Bossa Nova, a play by Kirsten Greenidge ’96, recently had its world premiere opening at the Yale Repertory Theatre in New Haven, where it runs through Dec.18.
Greenidge’s play centers around Dee Paradis, a young African American woman who struggles to define herself under the watchful eyes of her mother and her jazz-loving white history teacher. The play moves around in time from the early 1980s to Dee’s school days a decade earlier and then back again.
In her New York Times review of the play, Anita Gates wrote: “Ms. Greenidge has a lovely way with language and piercing insight into issues of identity and self-worth….Dee…is an important creation, representing those who have found themselves torn between cultures and confused by other people’s perceptions of them.”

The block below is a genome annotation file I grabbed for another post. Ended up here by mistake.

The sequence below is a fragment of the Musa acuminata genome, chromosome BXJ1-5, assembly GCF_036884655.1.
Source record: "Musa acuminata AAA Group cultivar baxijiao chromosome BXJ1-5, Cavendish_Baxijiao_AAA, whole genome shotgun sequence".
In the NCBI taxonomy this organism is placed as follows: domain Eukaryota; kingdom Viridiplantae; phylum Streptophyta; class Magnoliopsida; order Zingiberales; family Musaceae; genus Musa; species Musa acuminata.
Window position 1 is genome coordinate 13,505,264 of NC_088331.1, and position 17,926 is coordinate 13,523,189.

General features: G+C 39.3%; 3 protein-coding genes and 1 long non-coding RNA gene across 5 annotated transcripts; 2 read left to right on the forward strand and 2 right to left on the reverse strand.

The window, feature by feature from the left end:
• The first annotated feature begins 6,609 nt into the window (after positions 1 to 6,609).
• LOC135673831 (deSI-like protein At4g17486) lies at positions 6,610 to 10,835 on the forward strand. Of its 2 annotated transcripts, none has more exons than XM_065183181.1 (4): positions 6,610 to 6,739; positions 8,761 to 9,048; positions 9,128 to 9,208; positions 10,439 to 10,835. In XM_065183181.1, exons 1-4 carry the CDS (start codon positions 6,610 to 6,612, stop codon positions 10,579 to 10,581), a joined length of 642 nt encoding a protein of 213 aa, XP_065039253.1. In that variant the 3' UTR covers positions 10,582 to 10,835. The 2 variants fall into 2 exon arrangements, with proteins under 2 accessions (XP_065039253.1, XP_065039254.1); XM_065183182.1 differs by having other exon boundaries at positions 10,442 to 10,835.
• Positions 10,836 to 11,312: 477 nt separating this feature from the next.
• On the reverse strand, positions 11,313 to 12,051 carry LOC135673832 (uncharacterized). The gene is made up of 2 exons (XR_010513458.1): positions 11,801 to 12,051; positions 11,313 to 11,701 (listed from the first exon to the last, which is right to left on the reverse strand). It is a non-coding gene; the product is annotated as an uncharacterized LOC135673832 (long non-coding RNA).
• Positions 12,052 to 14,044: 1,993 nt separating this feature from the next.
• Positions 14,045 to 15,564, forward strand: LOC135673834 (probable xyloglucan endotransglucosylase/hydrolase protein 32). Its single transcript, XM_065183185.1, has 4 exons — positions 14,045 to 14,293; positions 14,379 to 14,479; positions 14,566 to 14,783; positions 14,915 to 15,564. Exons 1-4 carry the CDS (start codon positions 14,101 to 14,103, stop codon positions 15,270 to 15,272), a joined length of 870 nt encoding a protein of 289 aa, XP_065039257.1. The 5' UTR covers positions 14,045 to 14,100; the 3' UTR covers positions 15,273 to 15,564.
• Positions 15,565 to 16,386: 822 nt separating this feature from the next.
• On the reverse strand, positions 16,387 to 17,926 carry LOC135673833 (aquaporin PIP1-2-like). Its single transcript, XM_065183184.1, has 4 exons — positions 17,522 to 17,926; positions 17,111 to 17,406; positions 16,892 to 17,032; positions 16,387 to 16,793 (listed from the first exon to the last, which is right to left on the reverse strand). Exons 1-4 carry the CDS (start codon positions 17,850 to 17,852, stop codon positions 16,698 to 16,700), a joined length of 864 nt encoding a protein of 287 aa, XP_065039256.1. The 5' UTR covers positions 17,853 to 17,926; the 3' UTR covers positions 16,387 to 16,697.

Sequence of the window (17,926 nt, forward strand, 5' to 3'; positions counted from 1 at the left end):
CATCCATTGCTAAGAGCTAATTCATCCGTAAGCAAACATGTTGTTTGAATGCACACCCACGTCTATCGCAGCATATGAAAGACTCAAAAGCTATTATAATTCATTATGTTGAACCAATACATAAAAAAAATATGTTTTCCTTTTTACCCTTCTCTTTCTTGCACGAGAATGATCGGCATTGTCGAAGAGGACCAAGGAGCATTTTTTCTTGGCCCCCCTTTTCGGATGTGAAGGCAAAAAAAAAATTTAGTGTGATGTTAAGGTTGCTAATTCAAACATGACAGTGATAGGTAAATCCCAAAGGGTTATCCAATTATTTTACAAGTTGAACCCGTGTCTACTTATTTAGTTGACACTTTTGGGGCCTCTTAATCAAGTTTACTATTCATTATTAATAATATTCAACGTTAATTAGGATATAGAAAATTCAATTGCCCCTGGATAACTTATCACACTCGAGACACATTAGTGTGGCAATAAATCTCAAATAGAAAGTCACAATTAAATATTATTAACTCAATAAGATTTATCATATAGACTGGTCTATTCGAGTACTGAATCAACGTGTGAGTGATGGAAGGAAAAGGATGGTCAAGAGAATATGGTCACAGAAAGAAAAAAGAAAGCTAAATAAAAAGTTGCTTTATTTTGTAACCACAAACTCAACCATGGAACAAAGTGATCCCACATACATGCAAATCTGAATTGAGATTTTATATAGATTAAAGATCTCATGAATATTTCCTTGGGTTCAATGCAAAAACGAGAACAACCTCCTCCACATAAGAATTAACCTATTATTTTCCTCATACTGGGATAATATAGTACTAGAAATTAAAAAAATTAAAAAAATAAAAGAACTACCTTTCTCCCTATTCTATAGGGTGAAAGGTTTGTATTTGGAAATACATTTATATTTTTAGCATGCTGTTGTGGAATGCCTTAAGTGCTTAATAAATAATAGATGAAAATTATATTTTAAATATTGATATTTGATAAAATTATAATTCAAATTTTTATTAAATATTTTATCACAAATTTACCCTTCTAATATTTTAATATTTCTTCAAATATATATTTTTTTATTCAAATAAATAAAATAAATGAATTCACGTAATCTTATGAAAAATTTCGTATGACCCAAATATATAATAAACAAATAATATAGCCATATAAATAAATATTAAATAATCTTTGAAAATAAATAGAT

In his Boston Globe review, Don Aucoin said: “Race. Class. Family. Identity. Power. These are some of the complex chords touched in Bossa Nova, Kirsten Greenidge’s lyrical and ambitious new drama….”
Greenidge is also the author of the plays Milk Like Sugar, The Luck of the Irish, Rust, The Curious Walk of the Salamander, 103 Within The Veil, Sans-Culottes in the Promised Land, and The Gibson Girl. She has developed her work at Sundance (Utah and Ucross), Magic Theatre, Madison Rep, New Dramatists, the Mark Taper Forum, the Bay Area Playwrights Festival, Hourglass Theatre, A.S.K. Theatre Projects, the Eugene O’Neill Theatre Center, and other venues. She earned her BA at Wesleyan University, and her MFA at the Playwrights Workshop at the University of Iowa, where she was a Barry Kemp Fellow. She is currently working on a commission from Yale Repertory Theatre.